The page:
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Dawn of the Planet of the Apes

7.62 h 10 min2014X-RayHDRUHD12
The fragile peace between genetically enhanced apes and what remains of man is threatened in the thrilling next chapter of the Planet Of The Apes.
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4.6 out of 5 stars

7368 global ratings

  1. 76% of reviews have 5 stars
  2. 16% of reviews have 4 stars
  3. 6% of reviews have 3 stars
  4. 1% of reviews have 2 stars
  5. 1% of reviews have 1 stars
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Top reviews from the United Kingdom

Djilly L.Reviewed in the United Kingdom on 22 June 2020
4.0 out of 5 stars
Ape not kill ape
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We have started to watch the modern Planet of the Apes movies during our weekend family movie evening. The children are quite amazed by the apes, their interactions and even while being over five years old, the movie still holds up. The storyline is fairly straightforward and therefore not demanding at all to follow for the children. So it in general this second instalment was again good entertainment even though it is far from an uplifting story.

This is probably my least proffered movie within in the trilogy. It lacks the surprise and amazement of the first movie. Also there is not even a shred of humour that lightened up the third movie. This is more a grim post-apocalyptic tale. Also, its just takes place in two locations, a shut-down San Francisco and the nearby Muir woods. This is inherent to the story but feels a bit claustrophobic and dull while it leaves little room for great cinematographic vistas. The story very neatly ties into the the events of the first movie. Most importantly because of the notion that Ceasar is more sympathetic to humans than his fellow apes because his former surrogate father cared for him. Nevertheless the movie is set 10 year later, and it is only the ape characters that make a comeback. Caesar now has a family including a troubled son, Blue-eyes. Rather than just saying ‘No’, Caesar now speaks sentences when necessary. The previous movie in the modern trilogy was also straightforward but rich in sub-themes; it included many interesting elements like a Spartacus-style uprising, genetic modification, corporate greed, a pandemic and the sadness of Alzheimer. This movie is much more ‘flatter’ generally about survival and intra-group politics.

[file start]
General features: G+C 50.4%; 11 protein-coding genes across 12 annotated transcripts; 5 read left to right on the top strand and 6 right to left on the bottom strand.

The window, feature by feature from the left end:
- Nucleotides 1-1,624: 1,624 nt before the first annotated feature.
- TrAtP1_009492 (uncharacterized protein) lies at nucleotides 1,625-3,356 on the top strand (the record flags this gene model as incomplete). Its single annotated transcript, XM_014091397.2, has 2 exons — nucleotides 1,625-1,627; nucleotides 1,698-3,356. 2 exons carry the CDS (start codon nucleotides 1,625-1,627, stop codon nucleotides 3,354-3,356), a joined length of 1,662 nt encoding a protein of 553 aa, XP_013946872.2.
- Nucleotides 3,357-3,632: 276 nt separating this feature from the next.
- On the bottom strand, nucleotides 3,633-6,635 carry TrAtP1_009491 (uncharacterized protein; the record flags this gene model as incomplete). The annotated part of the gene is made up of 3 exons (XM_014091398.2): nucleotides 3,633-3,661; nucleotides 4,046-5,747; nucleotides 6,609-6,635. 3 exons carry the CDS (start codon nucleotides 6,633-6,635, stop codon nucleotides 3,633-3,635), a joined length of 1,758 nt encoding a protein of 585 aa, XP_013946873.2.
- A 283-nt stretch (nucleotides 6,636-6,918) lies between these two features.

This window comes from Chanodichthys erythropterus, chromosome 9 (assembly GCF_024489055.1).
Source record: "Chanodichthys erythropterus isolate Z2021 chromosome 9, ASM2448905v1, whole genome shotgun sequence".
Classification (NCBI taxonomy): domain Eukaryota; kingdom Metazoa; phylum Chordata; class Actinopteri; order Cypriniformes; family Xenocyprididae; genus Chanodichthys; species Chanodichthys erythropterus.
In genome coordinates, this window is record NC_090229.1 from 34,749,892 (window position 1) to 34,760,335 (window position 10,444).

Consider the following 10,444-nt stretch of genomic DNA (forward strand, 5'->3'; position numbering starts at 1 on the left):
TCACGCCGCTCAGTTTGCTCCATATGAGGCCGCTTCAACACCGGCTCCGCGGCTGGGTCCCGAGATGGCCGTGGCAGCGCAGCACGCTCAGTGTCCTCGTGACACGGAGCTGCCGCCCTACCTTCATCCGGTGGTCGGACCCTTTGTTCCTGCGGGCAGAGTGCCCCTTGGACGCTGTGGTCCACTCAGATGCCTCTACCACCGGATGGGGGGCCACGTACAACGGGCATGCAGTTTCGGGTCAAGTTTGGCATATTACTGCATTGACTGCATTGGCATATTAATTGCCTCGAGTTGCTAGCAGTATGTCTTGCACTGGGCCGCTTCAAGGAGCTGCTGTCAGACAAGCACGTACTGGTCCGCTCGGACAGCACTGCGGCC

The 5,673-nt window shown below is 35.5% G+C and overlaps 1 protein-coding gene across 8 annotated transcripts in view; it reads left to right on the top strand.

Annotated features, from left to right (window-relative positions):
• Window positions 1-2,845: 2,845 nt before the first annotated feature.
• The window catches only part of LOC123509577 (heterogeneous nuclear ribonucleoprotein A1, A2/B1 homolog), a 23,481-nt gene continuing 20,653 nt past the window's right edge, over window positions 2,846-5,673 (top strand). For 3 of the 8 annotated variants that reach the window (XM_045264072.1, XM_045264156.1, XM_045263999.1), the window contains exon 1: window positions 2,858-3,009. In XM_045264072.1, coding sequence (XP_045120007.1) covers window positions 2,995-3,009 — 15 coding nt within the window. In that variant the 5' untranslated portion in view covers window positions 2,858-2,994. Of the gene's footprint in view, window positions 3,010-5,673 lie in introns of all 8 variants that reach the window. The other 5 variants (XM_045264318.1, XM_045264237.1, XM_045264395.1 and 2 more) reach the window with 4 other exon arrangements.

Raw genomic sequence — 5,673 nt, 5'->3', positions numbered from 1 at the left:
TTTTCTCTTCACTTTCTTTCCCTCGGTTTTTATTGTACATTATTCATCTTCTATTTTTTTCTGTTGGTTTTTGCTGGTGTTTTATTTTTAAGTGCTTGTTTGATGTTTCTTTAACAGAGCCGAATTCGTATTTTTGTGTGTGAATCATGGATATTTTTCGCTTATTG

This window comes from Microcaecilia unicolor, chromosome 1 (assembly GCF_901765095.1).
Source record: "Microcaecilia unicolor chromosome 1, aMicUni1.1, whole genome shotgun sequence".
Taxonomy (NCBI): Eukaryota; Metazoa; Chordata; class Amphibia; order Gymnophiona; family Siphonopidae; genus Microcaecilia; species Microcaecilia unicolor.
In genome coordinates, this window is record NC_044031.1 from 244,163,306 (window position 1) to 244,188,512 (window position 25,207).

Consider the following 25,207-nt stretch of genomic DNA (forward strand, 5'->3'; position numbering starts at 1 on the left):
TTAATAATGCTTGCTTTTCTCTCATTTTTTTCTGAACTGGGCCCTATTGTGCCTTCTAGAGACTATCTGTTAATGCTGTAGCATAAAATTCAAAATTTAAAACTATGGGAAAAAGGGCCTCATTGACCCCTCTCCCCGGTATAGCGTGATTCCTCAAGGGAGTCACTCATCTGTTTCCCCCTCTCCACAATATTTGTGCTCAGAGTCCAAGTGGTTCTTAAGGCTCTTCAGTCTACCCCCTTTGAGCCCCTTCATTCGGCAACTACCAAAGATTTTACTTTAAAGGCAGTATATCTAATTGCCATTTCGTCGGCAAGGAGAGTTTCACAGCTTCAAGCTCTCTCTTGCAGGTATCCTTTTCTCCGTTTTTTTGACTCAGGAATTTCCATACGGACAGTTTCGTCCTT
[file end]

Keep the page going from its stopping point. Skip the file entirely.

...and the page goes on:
The CGI again is again amazing, if not even better than in the first movie, and further solidifies Andy Serkis’ status as master of CGI acting. We have the other movies of the series on Blu Ray. But somehow I omitted buying Dawn of the Planet of the Apes at the time. Not having the 2nd trilogy instalment at hand is a bit odd, so now I bought it on Amazon Prime. I might buy the other parts as well, just to keep it complete in a digital format. The HD Prime version was crisp with beautiful deep colours and good sound.

All in all it is a fairly smart, good movie again, although the storyline is fairly basic and it leaves an unsettling after taste. But it is definitely worth watching again after quite a few years and now in proper sequence.
The post-0pandemic changed world make it even quite relevant with eerily recognisable elements.
One person found this helpful
TraceyReviewed in the United Kingdom on 15 August 2019
5.0 out of 5 stars
Excellent sequel
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Set ten years after the first film man has been descermated by Simian Flu. After not seeing any humans for two years Caesar and the other apes are shocked when a group of men enter the woods where they live. Caesar is happy to try and build relations with the people but he soon discovers they are not a threat to him, but ine of his own, Koba is.
This is an absolutely fantastic sequel and yet again Andy Serkis is brilliant as Caesar. Other notably ape performances come from Toby Kebbell as Koba, Karen Konoval as Maurice and Nick Thurston as Blue Eyes. Jason Clarke is fantastic as Malcolm the human who befriends Caesar. Gary Oldman I'm afraid to say is under used.
Michael MacneilReviewed in the United Kingdom on 25 July 2017
5.0 out of 5 stars
Great storytelling